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I have an IDE which I can use to automatically create constructors and setters for instance variables, but I was wondering if the way that it creates them is possibly not best practice. Here is what it does:

private String partNum;
private String partDesc;
private int quant;
private double price;

public Invoice( String partNum, String partDesc, int quant, double price )
    this.partNum = partNum;
    this.partDesc = partDesc;
    this.quant = quant;
    this.price = price;

It's the 'this.name' thing that I'm worried about, as well as the constructor labeling the parameters the same names as the variables it's constructing. The setter also does the same thing -- uses a parameter name that's the same as the name of the variable it's setting, and uses this.name.

So, is there anything wrong with this?

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Why don't you just test your methods and see for yourself?! (Anyhow: the code is perfectly correct.) – rafstraumur Jan 18 '13 at 23:01
Just a standard Java boilerplate. Other JVM based languages are helping, but that's pretty much everything you'll get in Java. – Tomasz Nurkiewicz Jan 18 '13 at 23:01
Why would anything be wrong with that? Does it compile? Does it run? If ain't broken, don't fix it! – Adam Adamaszek Jan 18 '13 at 23:02
If this is java, I think it's fine. – Porkbutts Jan 18 '13 at 23:03
@sdir, the methods work fine in the small beginner's projects I'm doing, I'm just wondering if there's any long-term problems that having setters and constructors that are set up like this might cause – TKoL Jan 18 '13 at 23:04
up vote 1 down vote accepted

What you are witnessing is pretty standard Java practice, and is even mentioned in the Java Language Specification:

If a name declared as a local variable is already declared as a field name, then that outer declaration is shadowed (§6.3.1) throughout the scope of the local variable. Similarly, if a name is already declared as a variable or parameter name, then that outer declaration is shadowed throughout the scope of the local variable (provided that the shadowing does not cause a compile-time error under the rules of §14.4.2). The shadowed name can sometimes be accessed using an appropriately qualified name.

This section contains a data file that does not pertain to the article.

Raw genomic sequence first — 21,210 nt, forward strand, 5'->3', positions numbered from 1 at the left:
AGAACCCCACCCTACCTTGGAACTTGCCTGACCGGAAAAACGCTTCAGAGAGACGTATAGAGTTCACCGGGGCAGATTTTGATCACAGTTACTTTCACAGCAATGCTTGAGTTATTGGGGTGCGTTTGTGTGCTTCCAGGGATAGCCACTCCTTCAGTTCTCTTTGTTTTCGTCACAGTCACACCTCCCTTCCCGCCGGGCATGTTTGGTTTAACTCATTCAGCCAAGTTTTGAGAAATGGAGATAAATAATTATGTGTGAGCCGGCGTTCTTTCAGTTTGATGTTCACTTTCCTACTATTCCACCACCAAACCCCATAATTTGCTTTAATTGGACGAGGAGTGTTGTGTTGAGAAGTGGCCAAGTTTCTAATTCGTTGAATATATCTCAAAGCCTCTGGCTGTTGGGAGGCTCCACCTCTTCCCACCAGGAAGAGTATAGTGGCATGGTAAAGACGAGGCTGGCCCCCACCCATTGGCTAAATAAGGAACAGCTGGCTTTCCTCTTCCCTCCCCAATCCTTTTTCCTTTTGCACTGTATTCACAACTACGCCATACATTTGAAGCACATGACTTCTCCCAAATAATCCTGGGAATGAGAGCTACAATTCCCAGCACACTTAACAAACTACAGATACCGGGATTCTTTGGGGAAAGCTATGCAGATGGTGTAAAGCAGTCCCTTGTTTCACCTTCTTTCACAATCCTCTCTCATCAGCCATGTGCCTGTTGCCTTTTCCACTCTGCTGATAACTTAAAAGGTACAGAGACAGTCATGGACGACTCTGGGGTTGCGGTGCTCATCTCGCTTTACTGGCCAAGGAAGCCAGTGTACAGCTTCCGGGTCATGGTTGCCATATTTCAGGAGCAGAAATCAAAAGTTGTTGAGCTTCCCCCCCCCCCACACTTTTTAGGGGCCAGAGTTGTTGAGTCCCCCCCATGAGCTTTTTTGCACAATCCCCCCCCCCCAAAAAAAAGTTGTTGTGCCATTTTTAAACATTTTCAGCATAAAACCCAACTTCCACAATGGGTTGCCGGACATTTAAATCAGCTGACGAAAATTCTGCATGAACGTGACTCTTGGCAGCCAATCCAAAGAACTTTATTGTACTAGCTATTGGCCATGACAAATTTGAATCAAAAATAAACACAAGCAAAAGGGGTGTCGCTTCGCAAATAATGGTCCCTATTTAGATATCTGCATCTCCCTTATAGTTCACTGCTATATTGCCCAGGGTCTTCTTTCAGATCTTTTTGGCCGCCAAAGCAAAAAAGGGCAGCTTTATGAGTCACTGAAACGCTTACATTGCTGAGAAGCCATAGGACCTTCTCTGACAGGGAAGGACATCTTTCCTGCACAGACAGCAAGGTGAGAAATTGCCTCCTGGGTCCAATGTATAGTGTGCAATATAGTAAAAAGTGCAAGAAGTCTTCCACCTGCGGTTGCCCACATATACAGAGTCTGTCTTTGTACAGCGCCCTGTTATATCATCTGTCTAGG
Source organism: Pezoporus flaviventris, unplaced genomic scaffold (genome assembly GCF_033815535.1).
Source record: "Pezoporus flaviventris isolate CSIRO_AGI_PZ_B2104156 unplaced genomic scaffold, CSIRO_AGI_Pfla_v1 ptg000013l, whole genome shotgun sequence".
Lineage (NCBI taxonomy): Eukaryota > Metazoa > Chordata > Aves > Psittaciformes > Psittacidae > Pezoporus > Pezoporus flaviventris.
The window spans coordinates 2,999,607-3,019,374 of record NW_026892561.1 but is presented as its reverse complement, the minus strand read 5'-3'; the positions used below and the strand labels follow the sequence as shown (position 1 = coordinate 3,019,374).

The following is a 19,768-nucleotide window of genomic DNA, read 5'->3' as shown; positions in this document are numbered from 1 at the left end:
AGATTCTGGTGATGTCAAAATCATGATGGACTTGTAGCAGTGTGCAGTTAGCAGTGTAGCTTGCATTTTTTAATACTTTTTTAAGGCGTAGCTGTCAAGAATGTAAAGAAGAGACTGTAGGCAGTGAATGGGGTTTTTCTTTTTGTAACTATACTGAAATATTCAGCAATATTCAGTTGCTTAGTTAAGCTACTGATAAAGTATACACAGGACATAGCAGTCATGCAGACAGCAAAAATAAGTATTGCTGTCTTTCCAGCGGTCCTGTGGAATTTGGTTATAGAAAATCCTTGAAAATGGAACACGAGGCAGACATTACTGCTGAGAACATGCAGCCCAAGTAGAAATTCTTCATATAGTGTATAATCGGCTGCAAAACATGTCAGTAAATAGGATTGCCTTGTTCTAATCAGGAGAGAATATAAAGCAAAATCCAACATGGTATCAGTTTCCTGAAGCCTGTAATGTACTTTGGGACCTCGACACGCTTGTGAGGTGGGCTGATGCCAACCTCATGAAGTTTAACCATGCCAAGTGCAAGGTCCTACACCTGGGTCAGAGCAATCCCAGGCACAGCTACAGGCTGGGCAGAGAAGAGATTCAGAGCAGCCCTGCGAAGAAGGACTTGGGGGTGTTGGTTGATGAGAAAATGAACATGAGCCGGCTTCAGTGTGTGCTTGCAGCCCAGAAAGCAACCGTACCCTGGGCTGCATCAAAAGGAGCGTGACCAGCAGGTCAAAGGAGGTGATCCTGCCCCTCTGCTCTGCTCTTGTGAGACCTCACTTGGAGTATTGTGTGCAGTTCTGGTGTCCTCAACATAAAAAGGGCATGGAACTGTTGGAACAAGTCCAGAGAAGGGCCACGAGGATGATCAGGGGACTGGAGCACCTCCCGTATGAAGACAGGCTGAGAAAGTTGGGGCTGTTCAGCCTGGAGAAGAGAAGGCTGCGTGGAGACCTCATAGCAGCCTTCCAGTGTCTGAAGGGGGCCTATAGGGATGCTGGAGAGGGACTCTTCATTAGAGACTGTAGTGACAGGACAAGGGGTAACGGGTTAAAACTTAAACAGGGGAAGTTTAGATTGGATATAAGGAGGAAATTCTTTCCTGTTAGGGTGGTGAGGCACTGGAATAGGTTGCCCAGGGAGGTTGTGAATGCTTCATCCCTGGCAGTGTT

For example, the keyword this can be used to access a shadowed field x, using the form this.x. Indeed, this idiom typically appears in constructors (§8.8):

class Pair {
        Object first, second;
        public Pair(Object first, Object second) {
                this.first = first;
                this.second = second;

In this example, the constructor takes parameters having the same names as the fields to be initialized. This is simpler than having to invent different names for the parameters and is not too confusing in this stylized context. In general, however, it is considered poor style to have local variables with the same names as fields.

When local variables to a method have the same name as class variables, they effectively 'shadow' or hide those variables. But you can still access the class variables by referring to them via the this context scope.

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That is my preferred way. Otherwise, you would have to think of different arbitrary names for the input parameters and that turns into a hassle.

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No. that is not at all a problem. These are just variable names. The lvalue and rvalue are going to maintain their uniqueness.

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No there's nothing wrong. The this keyword resolve the ambiguity because it tells the compiler that the l-value you are setting is the member variable(es. this.partNum) and not the input parameter(partNum).

If this is a bad practice, that's more a matter of personal taste. Some people don't like to use the same name for both the member variable and the input parameter. Personally I've use this often for several reasons:

  • avoid proliferating of names
  • Eclipse start autocompleting the name if it starts with "this." :)
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